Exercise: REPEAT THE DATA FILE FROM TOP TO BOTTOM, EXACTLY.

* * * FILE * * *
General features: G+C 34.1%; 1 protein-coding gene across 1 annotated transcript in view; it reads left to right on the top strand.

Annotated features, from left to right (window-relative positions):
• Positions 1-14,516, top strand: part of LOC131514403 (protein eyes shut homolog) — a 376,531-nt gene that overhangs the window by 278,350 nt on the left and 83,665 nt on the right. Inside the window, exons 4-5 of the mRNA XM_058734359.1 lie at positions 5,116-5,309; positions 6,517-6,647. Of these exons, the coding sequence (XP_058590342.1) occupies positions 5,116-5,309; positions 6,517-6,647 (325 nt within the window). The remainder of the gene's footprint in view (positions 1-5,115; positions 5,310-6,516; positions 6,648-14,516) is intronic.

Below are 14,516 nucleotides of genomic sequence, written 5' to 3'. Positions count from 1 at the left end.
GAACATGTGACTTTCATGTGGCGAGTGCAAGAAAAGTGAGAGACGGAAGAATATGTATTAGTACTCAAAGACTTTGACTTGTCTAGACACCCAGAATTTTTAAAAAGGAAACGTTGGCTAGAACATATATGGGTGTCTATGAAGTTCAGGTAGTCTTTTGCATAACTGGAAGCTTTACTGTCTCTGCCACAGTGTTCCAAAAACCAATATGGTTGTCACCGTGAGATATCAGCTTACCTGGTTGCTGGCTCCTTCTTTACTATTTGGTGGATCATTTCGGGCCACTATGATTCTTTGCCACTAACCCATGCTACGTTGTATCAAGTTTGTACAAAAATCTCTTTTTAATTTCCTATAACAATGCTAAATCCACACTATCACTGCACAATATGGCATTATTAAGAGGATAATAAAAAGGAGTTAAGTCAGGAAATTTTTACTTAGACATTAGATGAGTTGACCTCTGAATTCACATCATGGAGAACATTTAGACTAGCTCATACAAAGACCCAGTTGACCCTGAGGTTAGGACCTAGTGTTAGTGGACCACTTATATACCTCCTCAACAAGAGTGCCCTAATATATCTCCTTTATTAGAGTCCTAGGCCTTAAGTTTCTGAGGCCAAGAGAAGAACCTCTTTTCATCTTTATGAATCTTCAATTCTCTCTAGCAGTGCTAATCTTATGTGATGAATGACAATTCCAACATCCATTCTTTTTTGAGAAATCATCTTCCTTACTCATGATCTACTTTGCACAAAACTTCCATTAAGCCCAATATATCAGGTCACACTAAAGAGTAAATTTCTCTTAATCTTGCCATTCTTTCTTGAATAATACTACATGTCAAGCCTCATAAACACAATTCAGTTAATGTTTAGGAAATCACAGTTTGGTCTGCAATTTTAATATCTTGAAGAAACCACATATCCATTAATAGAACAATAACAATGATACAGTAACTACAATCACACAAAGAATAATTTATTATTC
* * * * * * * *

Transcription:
General features: G+C 34.1%; 1 protein-coding gene across 1 annotated transcript in view; it reads left to right on the top strand.

Annotated features, from left to right (window-relative positions):
• Positions 1-14,516, top strand: part of LOC131514403 (protein eyes shut homolog) — a 376,531-nt gene that overhangs the window by 278,350 nt on the left and 83,665 nt on the right. Inside the window, exons 4-5 of the mRNA XM_058734359.1 lie at positions 5,116-5,309; positions 6,517-6,647. Of these exons, the coding sequence (XP_058590342.1) occupies positions 5,116-5,309; positions 6,517-6,647 (325 nt within the window). The remainder of the gene's footprint in view (positions 1-5,115; positions 5,310-6,516; positions 6,648-14,516) is intronic.

Below are 14,516 nucleotides of genomic sequence, written 5' to 3'. Positions count from 1 at the left end.
GAACATGTGACTTTCATGTGGCGAGTGCAAGAAAAGTGAGAGACGGAAGAATATGTATTAGTACTCAAAGACTTTGACTTGTCTAGACACCCAGAATTTTTAAAAAGGAAACGTTGGCTAGAACATATATGGGTGTCTATGAAGTTCAGGTAGTCTTTTGCATAACTGGAAGCTTTACTGTCTCTGCCACAGTGTTCCAAAAACCAATATGGTTGTCACCGTGAGATATCAGCTTACCTGGTTGCTGGCTCCTTCTTTACTATTTGGTGGATCATTTCGGGCCACTATGATTCTTTGCCACTAACCCATGCTACGTTGTATCAAGTTTGTACAAAAATCTCTTTTTAATTTCCTATAACAATGCTAAATCCACACTATCACTGCACAATATGGCATTATTAAGAGGATAATAAAAAGGAGTTAAGTCAGGAAATTTTTACTTAGACATTAGATGAGTTGACCTCTGAATTCACATCATGGAGAACATTTAGACTAGCTCATACAAAGACCCAGTTGACCCTGAGGTTAGGACCTAGTGTTAGTGGACCACTTATATACCTCCTCAACAAGAGTGCCCTAATATATCTCCTTTATTAGAGTCCTAGGCCTTAAGTTTCTGAGGCCAAGAGAAGAACCTCTTTTCATCTTTATGAATCTTCAATTCTCTCTAGCAGTGCTAATCTTATGTGATGAATGACAATTCCAACATCCATTCTTTTTTGAGAAATCATCTTCCTTACTCATGATCTACTTTGCACAAAACTTCCATTAAGCCCAATATATCAGGTCACACTAAAGAGTAAATTTCTCTTAATCTTGCCATTCTTTCTTGAATAATACTACATGTCAAGCCTCATAAACACAATTCAGTTAATGTTTAGGAAATCACAGTTTGGTCTGCAATTTTAATATCTTGAAGAAACCACATATCCATTAATAGAACAATAACAATGATACAGTAACTACAATCACACAAAGAATAATTTATTATTC